In 2013, he embraced a business coaching program called CORE that helped him leverage his effectiveness.
“CORE teaches you to be a businessman first and a broker second,” Hoerster said.
Unlike many brokers who handle every aspect of their business themselves, CORE has taught Hoerster to recognize the value of a well-organized team of experts who each bring special skills to every deal.
“The tendency of many brokers is to do it all themselves,” Hoerster said. “In my experience, hiring qualified people is an investment in productivity.”
The team approach allows each member to make the most of their time and respective talents. The team includes: Krista Upham, agent; Richard Coiner, agent and wildlife biologist; Mandy Knighton, client concierge; Maleigha McCall, client concierge; and Vick Garza, marketing coordinator.
“In real estate, people often refer to the highest and best use of the land,” Hoerster said. “The same concept applies to time and talents. By enlisting a team, we can make the highest and best use of our respective talents. Going into 2016, I feel that I have the best team that I have ever had in place. For me personally, that means I can focus on meeting more potential clients, generating more leads and providing personalized customer service.”
The entire team concentrates on superior marketing techniques. The time Hoerster spent in commercial real estate set the bar for marketing research, tools and materials very high.
“The marketing packages used in commercial real estate are phenomenal,” Hoerster said. “They have to be because you’re competing for the attention of national retail clients. I apply those same standards to ranch real estate.”
While he isn’t willing to give away the specific tricks of his trade, Hoerster will say that market knowledge, cutting-edge technology and detailed marketing packages are the tools his team combines with specific marketing techniques to deliver results for clients.
“Our track record show that we can market—and find buyers—to get the job done,” Hoerster said.
Sometimes the job isn’t straight forward, but it’s still definitely worth the extra effort. He cites one of his most interesting deals as a case in point. The property was a highly improved ranch northwest of Houston. The seller was entangled in bankruptcy proceedings and the sale was ordered by the court, so the deal was tenuous from the get-go.
“The silver lining was that the purchaser was buying the property as a gift for his daughter and son-in-law, who was a legendary military hero,” Hoerster said. “The couple planned to use the ranch to host Wounded Warrior hunts. It was a perfect ending because the buyer was committed to both land stewardship and giving back to the community.”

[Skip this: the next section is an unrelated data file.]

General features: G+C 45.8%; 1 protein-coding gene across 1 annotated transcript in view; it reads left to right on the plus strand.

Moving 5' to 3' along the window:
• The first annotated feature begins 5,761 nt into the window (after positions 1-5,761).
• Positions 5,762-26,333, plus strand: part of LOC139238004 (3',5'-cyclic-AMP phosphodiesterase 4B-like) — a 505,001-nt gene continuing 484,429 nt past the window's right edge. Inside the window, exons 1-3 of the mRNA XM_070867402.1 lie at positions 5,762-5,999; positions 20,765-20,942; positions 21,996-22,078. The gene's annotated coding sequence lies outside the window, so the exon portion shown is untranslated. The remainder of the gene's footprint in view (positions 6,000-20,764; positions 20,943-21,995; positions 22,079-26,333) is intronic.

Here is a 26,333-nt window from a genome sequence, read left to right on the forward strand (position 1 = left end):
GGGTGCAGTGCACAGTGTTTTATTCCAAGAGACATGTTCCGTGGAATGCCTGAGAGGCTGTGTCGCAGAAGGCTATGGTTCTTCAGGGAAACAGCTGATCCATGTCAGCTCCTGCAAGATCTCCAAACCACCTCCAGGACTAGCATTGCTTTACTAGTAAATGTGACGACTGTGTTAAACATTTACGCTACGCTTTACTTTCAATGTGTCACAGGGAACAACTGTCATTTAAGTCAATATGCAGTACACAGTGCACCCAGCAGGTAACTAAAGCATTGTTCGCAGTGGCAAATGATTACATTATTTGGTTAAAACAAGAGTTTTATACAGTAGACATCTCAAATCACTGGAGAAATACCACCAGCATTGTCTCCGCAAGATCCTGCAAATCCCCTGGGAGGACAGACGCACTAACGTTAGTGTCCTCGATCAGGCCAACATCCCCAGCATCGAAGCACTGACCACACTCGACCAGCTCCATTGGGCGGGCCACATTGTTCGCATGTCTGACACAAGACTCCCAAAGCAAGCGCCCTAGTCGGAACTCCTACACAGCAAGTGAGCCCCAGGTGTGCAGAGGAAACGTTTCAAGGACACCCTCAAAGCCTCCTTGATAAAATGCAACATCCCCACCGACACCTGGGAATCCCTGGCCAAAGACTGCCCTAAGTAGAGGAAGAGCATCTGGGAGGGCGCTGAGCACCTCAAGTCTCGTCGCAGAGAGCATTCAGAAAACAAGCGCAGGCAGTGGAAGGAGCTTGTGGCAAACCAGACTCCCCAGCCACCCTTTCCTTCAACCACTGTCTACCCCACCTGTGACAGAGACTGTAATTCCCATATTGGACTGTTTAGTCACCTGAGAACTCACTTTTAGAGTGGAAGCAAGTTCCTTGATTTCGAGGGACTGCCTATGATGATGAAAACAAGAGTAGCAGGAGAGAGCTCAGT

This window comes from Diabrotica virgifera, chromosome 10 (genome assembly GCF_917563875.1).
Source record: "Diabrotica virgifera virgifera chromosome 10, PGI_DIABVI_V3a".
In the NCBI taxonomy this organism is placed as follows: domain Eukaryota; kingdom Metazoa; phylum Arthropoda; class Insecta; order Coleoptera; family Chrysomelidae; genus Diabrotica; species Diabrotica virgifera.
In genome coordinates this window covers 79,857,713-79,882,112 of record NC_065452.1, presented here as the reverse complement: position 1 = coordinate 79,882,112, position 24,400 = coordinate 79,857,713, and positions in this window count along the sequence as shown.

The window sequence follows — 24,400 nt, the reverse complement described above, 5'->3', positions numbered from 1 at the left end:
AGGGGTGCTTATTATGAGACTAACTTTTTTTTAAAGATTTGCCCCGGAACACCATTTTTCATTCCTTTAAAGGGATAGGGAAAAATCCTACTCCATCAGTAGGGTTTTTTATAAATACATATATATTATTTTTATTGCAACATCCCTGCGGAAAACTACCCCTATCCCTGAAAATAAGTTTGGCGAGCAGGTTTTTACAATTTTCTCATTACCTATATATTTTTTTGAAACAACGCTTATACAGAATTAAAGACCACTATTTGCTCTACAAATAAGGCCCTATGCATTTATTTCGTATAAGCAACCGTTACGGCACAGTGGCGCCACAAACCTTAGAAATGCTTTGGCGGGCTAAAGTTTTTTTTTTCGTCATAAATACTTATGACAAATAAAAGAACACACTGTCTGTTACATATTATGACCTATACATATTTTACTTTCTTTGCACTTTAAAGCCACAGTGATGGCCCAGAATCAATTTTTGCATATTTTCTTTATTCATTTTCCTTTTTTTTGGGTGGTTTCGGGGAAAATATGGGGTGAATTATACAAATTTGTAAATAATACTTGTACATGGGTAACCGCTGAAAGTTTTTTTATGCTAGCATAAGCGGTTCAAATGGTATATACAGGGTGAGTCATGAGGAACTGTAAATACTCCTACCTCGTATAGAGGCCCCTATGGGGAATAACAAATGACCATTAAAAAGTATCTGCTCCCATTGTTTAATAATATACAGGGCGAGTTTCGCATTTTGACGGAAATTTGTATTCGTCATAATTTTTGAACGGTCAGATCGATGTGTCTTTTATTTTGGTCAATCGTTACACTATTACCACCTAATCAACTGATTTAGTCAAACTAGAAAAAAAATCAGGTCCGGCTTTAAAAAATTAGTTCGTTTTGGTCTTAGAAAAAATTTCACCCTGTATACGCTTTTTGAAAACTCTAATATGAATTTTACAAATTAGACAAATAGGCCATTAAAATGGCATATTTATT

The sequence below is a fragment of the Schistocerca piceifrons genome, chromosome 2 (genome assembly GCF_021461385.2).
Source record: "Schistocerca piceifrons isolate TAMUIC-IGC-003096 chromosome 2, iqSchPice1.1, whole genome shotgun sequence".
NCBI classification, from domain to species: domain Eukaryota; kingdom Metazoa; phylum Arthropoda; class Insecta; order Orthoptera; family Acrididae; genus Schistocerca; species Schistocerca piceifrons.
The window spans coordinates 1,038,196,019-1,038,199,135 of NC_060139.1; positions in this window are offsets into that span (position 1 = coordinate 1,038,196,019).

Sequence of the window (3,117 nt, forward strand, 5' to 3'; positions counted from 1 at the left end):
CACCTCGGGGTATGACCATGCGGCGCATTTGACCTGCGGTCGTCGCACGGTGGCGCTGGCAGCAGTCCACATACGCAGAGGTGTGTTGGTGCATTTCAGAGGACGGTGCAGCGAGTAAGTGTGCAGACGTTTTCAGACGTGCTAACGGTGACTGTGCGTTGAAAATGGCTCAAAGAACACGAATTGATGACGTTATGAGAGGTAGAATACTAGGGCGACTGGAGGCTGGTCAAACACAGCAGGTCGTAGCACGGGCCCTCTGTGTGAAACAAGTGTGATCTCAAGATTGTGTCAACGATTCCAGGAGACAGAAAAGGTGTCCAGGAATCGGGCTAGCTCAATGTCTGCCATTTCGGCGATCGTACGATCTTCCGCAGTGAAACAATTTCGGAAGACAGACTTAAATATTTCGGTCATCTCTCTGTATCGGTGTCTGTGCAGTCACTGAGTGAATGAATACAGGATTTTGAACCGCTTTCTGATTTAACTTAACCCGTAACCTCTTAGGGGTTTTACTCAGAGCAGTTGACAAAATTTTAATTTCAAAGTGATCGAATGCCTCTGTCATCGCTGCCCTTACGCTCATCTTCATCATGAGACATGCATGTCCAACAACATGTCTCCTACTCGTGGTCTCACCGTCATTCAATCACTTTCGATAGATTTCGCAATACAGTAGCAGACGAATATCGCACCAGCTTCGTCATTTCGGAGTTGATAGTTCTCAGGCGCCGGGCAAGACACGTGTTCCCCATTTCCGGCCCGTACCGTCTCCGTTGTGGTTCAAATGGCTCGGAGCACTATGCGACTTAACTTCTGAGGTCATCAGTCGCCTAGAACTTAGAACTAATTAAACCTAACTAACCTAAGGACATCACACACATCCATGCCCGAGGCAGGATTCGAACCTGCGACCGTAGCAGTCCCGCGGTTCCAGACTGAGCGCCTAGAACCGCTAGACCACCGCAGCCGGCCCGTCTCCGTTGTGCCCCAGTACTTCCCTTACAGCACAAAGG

Other times, Mother Nature makes the job challenging. Of course, the unexpected discoveries keep the days interesting and make for great stories. One day Hoerster was showing a substantial ranch in Kinney County. He and the clients were in a four-seater ATV when they encountered two big rattlers. Instead of slithering away, the rattlesnakes came toward the vehicle. Hoerster had a pistol and dispatched both snakes. Later that day, they encountered several more big rattlers. The buyer decided there were way too many reptilian neighbors and asked to be shown something else.
“As it turns out, the seller didn’t allow anyone to kill rattlesnakes on the ranch. It was rugged—and they had multiplied,” Hoerster said. “It was an ‘interesting’ property to show, but I found the right buyer despite all of the rattlesnakes.”
It’s the brushes with nature—even rattlesnakes—that make ranch real estate an avocation instead of a vocation for Hoerster.
“I have a strong faith in God,” Hoerster said. “I thank Him a lot for where I am, what I’m blessed with and the creation He wrought. Every piece of land is unique, so there is an opportunity to discover beauty every day—and share it with other people.”
“My greatest accomplishment in life is being married to my beautiful wife Lauren,” Hoerster said.
The couple met in Bible study and hit it off when they discovered a shared love of animals. Lauren is a veterinarian.
“She is my best friend and we do everything together,” Hoerster said.
They enjoy traveling to Colorado where they visit Lauren’s family and explore the southwestern portion of the state around Telluride and Durango by jeep and hiking.
When they’re at home in the Hill Country on their place located between Comfort and Boerne, they ride horses. Lauren is an accomplished equestrian who has competed in hunter jumper, western pleasure and more recently competitive trail riding. They also hunt birds and spend time kayaking
“It doesn’t matter what we do,” Hoerster said. “It’s always a gift to be together in the outdoors.”
We act with honesty and integrity, not compromising the truth. We strive to be honest, ethical, and fair in everything we do. We lead by example and concentrate on doing the right thing every time. We accept responsibility and hold ourselves and each other accountable. We live the “Golden Rule.”
We trust in our team. We work together towards a shared vision and recognize that teams accomplish more than individuals. We strive to be consistent and straightforward in our interactions.
We act responsibly. We are aware that our decisions and actions affect people’s lives every day. We hold ourselves accountable for doing the right thing. The value of accountability is the willingness to take responsibility for one’s own actions.
We are fully committed to each other, our clients, and our company’s success. We conduct ourselves with the highest degree of honesty. We have an unswerving allegiance to our company, our ideals, defining principles, values, mission and vision.
This interview was first published in the spring 2016 issue of TEXAS LAND magazine. Visit www.landmagazines.com to read more features from the magazine, plus subscribe to future issues!